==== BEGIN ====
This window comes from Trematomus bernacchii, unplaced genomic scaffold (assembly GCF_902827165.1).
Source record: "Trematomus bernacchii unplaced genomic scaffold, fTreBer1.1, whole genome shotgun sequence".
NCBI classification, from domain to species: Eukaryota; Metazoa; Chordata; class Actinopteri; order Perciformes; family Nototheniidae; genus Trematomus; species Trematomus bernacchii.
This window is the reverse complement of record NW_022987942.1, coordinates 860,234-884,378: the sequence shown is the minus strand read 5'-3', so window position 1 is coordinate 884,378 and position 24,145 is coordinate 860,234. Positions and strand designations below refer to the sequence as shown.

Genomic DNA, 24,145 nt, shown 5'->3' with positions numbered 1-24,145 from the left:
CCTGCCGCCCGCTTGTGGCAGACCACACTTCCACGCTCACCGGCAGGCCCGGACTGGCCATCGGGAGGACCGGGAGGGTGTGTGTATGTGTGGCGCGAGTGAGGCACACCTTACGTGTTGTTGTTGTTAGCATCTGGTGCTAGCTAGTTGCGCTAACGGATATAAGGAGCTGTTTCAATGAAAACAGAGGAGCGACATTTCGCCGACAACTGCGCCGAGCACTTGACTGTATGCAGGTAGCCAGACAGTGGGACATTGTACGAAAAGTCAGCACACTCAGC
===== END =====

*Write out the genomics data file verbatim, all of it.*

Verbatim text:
This window comes from Trematomus bernacchii, unplaced genomic scaffold (assembly GCF_902827165.1).
Source record: "Trematomus bernacchii unplaced genomic scaffold, fTreBer1.1, whole genome shotgun sequence".
NCBI classification, from domain to species: Eukaryota; Metazoa; Chordata; class Actinopteri; order Perciformes; family Nototheniidae; genus Trematomus; species Trematomus bernacchii.
This window is the reverse complement of record NW_022987942.1, coordinates 860,234-884,378: the sequence shown is the minus strand read 5'-3', so window position 1 is coordinate 884,378 and position 24,145 is coordinate 860,234. Positions and strand designations below refer to the sequence as shown.

Genomic DNA, 24,145 nt, shown 5'->3' with positions numbered 1-24,145 from the left:
CCTGCCGCCCGCTTGTGGCAGACCACACTTCCACGCTCACCGGCAGGCCCGGACTGGCCATCGGGAGGACCGGGAGGGTGTGTGTATGTGTGGCGCGAGTGAGGCACACCTTACGTGTTGTTGTTGTTAGCATCTGGTGCTAGCTAGTTGCGCTAACGGATATAAGGAGCTGTTTCAATGAAAACAGAGGAGCGACATTTCGCCGACAACTGCGCCGAGCACTTGACTGTATGCAGGTAGCCAGACAGTGGGACATTGTACGAAAAGTCAGCACACTCAGC